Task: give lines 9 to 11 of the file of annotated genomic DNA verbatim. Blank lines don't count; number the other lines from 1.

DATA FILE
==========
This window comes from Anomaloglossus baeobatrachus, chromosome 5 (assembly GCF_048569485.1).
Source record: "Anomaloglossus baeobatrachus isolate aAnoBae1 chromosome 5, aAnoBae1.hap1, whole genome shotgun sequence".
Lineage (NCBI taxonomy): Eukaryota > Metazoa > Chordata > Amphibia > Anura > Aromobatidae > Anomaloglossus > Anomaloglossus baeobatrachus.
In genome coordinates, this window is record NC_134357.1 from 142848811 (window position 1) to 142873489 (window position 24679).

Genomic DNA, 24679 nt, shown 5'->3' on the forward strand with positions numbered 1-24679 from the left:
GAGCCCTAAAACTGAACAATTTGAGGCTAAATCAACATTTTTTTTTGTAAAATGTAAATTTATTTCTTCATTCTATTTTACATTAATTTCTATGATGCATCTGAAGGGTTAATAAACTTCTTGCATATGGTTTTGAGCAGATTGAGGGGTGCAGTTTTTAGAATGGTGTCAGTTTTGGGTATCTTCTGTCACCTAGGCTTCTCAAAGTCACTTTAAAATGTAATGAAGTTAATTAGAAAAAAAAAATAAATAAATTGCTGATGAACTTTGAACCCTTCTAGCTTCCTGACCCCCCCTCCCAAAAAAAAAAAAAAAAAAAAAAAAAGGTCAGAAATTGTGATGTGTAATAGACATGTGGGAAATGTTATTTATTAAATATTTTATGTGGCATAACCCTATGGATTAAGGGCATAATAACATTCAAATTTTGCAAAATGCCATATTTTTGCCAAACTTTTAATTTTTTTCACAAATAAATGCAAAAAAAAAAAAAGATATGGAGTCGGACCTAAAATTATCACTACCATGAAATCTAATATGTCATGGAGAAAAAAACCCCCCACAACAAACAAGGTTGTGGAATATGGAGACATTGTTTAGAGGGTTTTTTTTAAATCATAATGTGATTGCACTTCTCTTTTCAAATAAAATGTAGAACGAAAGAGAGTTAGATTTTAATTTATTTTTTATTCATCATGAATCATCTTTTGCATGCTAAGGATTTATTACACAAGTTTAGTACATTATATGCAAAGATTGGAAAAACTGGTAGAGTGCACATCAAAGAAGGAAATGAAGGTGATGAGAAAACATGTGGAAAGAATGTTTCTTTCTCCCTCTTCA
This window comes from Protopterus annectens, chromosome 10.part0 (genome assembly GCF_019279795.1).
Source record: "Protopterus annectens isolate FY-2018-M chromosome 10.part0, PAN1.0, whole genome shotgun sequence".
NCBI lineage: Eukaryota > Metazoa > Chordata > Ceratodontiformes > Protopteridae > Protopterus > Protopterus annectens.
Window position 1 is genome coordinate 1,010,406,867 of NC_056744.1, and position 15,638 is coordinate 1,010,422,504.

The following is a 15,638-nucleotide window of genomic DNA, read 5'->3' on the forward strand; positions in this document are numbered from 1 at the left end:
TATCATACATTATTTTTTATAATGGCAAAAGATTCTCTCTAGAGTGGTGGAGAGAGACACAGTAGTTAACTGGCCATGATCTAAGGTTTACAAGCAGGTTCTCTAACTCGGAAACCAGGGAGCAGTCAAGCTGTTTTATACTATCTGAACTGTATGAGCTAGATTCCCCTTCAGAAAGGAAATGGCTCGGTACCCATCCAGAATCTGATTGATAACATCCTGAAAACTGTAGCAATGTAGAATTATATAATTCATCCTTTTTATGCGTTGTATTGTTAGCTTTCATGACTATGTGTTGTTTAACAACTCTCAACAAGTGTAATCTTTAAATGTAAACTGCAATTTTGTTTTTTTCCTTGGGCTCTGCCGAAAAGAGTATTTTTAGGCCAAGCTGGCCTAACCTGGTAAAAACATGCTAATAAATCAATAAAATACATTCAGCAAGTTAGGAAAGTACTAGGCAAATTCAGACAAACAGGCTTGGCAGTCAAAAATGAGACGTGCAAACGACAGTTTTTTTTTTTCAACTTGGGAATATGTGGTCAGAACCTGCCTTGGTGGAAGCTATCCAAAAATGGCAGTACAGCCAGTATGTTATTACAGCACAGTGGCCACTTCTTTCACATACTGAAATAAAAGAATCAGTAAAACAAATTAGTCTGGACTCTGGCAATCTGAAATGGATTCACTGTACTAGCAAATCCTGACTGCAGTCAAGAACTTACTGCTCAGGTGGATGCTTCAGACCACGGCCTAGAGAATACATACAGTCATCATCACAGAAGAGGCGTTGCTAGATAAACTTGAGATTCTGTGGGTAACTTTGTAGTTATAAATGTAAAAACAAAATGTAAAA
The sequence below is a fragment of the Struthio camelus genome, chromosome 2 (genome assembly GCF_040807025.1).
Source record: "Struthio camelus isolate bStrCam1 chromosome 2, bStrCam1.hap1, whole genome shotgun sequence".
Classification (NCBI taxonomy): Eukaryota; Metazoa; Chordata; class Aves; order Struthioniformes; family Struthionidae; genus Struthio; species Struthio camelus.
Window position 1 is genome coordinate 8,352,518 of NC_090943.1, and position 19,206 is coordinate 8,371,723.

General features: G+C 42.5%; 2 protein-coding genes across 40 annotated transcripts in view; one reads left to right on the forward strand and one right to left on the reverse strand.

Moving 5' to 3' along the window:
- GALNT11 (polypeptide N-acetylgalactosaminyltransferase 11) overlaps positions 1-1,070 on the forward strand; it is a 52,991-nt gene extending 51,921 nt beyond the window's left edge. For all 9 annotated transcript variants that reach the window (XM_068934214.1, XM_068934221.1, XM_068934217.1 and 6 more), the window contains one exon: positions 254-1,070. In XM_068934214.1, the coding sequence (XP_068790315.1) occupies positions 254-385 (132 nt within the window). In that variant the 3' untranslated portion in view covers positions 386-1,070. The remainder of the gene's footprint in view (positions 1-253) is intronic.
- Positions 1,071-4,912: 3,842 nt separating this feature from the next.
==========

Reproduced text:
NCBI lineage: Eukaryota > Metazoa > Chordata > Ceratodontiformes > Protopteridae > Protopterus > Protopterus annectens.
Window position 1 is genome coordinate 1,010,406,867 of NC_056744.1, and position 15,638 is coordinate 1,010,422,504.

The following is a 15,638-nucleotide window of genomic DNA, read 5'->3' on the forward strand; positions in this document are numbered from 1 at the left end: